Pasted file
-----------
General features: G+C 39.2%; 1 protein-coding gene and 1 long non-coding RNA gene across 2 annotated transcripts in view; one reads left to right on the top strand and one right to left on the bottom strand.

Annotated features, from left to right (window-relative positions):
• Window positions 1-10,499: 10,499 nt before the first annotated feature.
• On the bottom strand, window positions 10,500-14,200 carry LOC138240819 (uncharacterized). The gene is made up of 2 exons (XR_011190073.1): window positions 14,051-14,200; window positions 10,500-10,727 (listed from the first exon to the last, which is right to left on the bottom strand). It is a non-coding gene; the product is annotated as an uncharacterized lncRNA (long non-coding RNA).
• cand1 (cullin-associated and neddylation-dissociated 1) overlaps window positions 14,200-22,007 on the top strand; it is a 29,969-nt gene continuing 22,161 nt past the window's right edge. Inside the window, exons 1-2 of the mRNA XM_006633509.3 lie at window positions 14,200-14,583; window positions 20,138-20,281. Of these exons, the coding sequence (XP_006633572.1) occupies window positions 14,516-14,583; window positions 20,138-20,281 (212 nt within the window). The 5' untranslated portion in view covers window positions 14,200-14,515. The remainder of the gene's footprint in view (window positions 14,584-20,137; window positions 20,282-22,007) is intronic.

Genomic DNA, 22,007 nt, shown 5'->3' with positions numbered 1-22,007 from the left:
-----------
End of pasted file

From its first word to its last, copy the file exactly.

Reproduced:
General features: G+C 39.2%; 1 protein-coding gene and 1 long non-coding RNA gene across 2 annotated transcripts in view; one reads left to right on the top strand and one right to left on the bottom strand.

Annotated features, from left to right (window-relative positions):
• Window positions 1-10,499: 10,499 nt before the first annotated feature.
• On the bottom strand, window positions 10,500-14,200 carry LOC138240819 (uncharacterized). The gene is made up of 2 exons (XR_011190073.1): window positions 14,051-14,200; window positions 10,500-10,727 (listed from the first exon to the last, which is right to left on the bottom strand). It is a non-coding gene; the product is annotated as an uncharacterized lncRNA (long non-coding RNA).
• cand1 (cullin-associated and neddylation-dissociated 1) overlaps window positions 14,200-22,007 on the top strand; it is a 29,969-nt gene continuing 22,161 nt past the window's right edge. Inside the window, exons 1-2 of the mRNA XM_006633509.3 lie at window positions 14,200-14,583; window positions 20,138-20,281. Of these exons, the coding sequence (XP_006633572.1) occupies window positions 14,516-14,583; window positions 20,138-20,281 (212 nt within the window). The 5' untranslated portion in view covers window positions 14,200-14,515. The remainder of the gene's footprint in view (window positions 14,584-20,137; window positions 20,282-22,007) is intronic.

Genomic DNA, 22,007 nt, shown 5'->3' with positions numbered 1-22,007 from the left: